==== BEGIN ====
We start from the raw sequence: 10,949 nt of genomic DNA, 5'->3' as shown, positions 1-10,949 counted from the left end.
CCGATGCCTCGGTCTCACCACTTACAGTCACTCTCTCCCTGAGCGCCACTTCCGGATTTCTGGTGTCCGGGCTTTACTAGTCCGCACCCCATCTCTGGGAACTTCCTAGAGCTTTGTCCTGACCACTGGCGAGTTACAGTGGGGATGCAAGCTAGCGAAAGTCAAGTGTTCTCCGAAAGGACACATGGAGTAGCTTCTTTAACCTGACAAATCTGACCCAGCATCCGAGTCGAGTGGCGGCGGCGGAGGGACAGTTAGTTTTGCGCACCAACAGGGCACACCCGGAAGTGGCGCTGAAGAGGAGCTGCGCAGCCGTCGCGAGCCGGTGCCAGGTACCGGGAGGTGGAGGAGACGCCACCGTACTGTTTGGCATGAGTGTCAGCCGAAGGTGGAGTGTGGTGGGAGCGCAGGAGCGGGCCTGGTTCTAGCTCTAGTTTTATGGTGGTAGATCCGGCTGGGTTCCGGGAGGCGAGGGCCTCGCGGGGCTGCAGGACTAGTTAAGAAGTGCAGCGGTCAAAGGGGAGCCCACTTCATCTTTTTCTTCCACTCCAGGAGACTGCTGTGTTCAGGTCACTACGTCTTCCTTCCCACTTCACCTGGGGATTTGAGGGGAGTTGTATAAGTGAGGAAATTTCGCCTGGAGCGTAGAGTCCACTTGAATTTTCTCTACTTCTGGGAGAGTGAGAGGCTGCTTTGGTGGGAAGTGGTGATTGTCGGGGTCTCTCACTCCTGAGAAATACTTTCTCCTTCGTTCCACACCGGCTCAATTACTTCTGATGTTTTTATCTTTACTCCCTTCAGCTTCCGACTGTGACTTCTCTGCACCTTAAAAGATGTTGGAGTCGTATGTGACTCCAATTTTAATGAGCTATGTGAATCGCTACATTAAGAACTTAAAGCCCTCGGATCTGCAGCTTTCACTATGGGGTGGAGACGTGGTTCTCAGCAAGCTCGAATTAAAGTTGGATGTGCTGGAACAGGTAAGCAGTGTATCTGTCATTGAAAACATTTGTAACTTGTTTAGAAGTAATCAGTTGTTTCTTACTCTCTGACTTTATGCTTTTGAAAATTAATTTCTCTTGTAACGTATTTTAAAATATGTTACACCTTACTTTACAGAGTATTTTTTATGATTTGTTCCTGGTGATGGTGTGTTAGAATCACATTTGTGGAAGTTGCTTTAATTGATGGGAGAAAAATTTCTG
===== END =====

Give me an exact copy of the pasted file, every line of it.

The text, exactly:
We start from the raw sequence: 10,949 nt of genomic DNA, 5'->3' as shown, positions 1-10,949 counted from the left end.
CCGATGCCTCGGTCTCACCACTTACAGTCACTCTCTCCCTGAGCGCCACTTCCGGATTTCTGGTGTCCGGGCTTTACTAGTCCGCACCCCATCTCTGGGAACTTCCTAGAGCTTTGTCCTGACCACTGGCGAGTTACAGTGGGGATGCAAGCTAGCGAAAGTCAAGTGTTCTCCGAAAGGACACATGGAGTAGCTTCTTTAACCTGACAAATCTGACCCAGCATCCGAGTCGAGTGGCGGCGGCGGAGGGACAGTTAGTTTTGCGCACCAACAGGGCACACCCGGAAGTGGCGCTGAAGAGGAGCTGCGCAGCCGTCGCGAGCCGGTGCCAGGTACCGGGAGGTGGAGGAGACGCCACCGTACTGTTTGGCATGAGTGTCAGCCGAAGGTGGAGTGTGGTGGGAGCGCAGGAGCGGGCCTGGTTCTAGCTCTAGTTTTATGGTGGTAGATCCGGCTGGGTTCCGGGAGGCGAGGGCCTCGCGGGGCTGCAGGACTAGTTAAGAAGTGCAGCGGTCAAAGGGGAGCCCACTTCATCTTTTTCTTCCACTCCAGGAGACTGCTGTGTTCAGGTCACTACGTCTTCCTTCCCACTTCACCTGGGGATTTGAGGGGAGTTGTATAAGTGAGGAAATTTCGCCTGGAGCGTAGAGTCCACTTGAATTTTCTCTACTTCTGGGAGAGTGAGAGGCTGCTTTGGTGGGAAGTGGTGATTGTCGGGGTCTCTCACTCCTGAGAAATACTTTCTCCTTCGTTCCACACCGGCTCAATTACTTCTGATGTTTTTATCTTTACTCCCTTCAGCTTCCGACTGTGACTTCTCTGCACCTTAAAAGATGTTGGAGTCGTATGTGACTCCAATTTTAATGAGCTATGTGAATCGCTACATTAAGAACTTAAAGCCCTCGGATCTGCAGCTTTCACTATGGGGTGGAGACGTGGTTCTCAGCAAGCTCGAATTAAAGTTGGATGTGCTGGAACAGGTAAGCAGTGTATCTGTCATTGAAAACATTTGTAACTTGTTTAGAAGTAATCAGTTGTTTCTTACTCTCTGACTTTATGCTTTTGAAAATTAATTTCTCTTGTAACGTATTTTAAAATATGTTACACCTTACTTTACAGAGTATTTTTTATGATTTGTTCCTGGTGATGGTGTGTTAGAATCACATTTGTGGAAGTTGCTTTAATTGATGGGAGAAAAATTTCTG